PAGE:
Not quite. In fact, some well-read experts have suggested that special precautions be taken in view of the iffy forecast for today.
But yesterday was quite Spring-like.
The Boy Wonder had a photography assignment to do, so we went out looking for proteas. Is this one? It’s definitely a Leucospermum spp. I think, anyway. Rupert will doubtless let me know.
Cycling (yeah, I know) around the posher areas of Cape Town, we found several or more. Lots still to come at “that bush” on the corner of Glastonbury and Rhodes Drive, as well.
This one was just up the road from there. Planted outside a big house with a big wall. Probably out of place. Maybe not even a protea at all. But the colours and the intricate design caught our eyes and our lenses.
I’ll get some photos up on Flickr soon enough, but in the meantime, here’s one to brighten up a grey day.
After taking/seeing this image of my daughter amidst the flowers on the coastline at L’Agulhas, I have had The Beta Band’s Squares as an earworm.
And yes, you do know the song – you just don’t know that you know it.
As for the flowers. LOADS of them. Spectacular.
What with one thing or another (but mainly one thing), we haven’t been able to get down to Agulhas for too long. I remedied that today, by hitting first the R316 and then the R319.
Spring has sprung here and it’s good to be back.
We did lunch in our favourite pub, walked on our favourite beach, and collected bags and bags of our favourite plastic waste as our part of that Big Beach Cleanup thing that I can’t find a link to right now.
If the clouds stay away, I might even play with the camera after dark. Or alternatively I might play with some brandy.
Either way: it’s a winner.
There’s a hint of spring in the air. That’s good, because spring is nice and warm and a forerunner of summer (yes, that happens here too). It’s not so great because we still need quite a lot of winter rain to fill up our dams.
Here’s spring-like quota photo of a Eurasian Blue Tit (Cyanistes caeruleus) exiting a nesting box last spring in Sheffield:
I’ll admit that I couldn’t remember the scientific name for this little guy, so I had to look it up. On the page was this:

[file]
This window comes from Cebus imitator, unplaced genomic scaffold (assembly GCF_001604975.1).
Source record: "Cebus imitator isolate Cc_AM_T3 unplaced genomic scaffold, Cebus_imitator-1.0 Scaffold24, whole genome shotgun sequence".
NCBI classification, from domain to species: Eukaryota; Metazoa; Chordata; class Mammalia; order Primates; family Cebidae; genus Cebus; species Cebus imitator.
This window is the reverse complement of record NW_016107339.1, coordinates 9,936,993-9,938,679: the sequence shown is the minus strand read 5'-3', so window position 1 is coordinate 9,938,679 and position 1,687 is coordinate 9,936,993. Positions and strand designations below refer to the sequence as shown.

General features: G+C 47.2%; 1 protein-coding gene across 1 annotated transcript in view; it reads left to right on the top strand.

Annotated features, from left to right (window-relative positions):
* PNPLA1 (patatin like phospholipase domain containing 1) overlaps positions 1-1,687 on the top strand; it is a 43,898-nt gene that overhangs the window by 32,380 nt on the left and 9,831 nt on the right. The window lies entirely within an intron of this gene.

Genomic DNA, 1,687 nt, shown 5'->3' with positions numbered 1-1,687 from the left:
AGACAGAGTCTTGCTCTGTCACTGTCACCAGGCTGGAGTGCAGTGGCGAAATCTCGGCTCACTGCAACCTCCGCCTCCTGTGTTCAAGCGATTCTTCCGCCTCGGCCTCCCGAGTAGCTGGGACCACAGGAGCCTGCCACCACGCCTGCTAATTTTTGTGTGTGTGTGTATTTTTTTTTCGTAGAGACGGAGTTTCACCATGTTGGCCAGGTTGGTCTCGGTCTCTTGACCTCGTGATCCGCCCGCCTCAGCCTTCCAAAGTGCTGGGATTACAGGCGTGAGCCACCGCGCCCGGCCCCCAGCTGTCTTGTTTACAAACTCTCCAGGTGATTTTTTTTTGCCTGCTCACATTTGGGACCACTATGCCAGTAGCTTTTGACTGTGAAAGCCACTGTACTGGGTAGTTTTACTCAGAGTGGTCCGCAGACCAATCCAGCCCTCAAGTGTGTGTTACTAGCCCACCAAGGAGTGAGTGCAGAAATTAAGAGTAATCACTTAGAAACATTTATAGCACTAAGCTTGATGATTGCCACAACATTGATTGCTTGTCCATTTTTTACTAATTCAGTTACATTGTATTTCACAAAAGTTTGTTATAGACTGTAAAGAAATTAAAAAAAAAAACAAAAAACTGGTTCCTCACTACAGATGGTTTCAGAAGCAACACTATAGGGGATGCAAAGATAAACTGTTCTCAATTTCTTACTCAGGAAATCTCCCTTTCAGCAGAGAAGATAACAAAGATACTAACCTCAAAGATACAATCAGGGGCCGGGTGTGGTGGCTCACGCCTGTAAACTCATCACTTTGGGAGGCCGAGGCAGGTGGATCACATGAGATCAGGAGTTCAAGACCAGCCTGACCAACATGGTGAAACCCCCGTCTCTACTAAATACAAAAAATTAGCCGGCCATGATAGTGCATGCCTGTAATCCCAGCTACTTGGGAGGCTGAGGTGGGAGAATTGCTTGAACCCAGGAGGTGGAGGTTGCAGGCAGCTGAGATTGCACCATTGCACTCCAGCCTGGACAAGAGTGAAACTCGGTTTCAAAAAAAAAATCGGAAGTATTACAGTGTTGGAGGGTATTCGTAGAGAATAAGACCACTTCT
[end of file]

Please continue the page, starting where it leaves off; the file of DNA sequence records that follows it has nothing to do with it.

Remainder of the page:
Yeah. Bit generic, that second one.
Interestingly, the Common chaffinch (Fringilla coelebs) continues to be a problematic invasive species but only in certain parts of the Southern Suburbs:
The chaffinch was introduced from Britain into several of its overseas territories in the 19th century. In South Africa a very small breeding colony in the suburbs of Constantia, Hout Bay and Camps Bay in Cape Town is the only remnant of such an introduction.
I was shocked when I saw one in Bergvliet last year. Seeing a chaffinch was shocking, but worse was the sudden realisation that I was in Bergvliet.
We decided that it was time to get the kids out and about again after a whole week (and a bit) of sickness. They’ve been hit hard and we’ve been forced to keep them at home and relatively calm and still. This hasn’t gone down well with the two of them, because inside, calm and still are not things that they enjoy. Thus, they went a bit demob happy around Kirstenbosch this afternoon. No harm was done, but they may have over-exerted themselves a little; a fact indicated by the manner in which my 8 year old boy had to be carried into bed this evening.
Kirstenbosch is great whenever, but it’s especially colourful at this time of year: something I know my parents will be jealous to be missing. So this post is for them, although you too can see some flower (and alpaca, obviously) photos in this album here.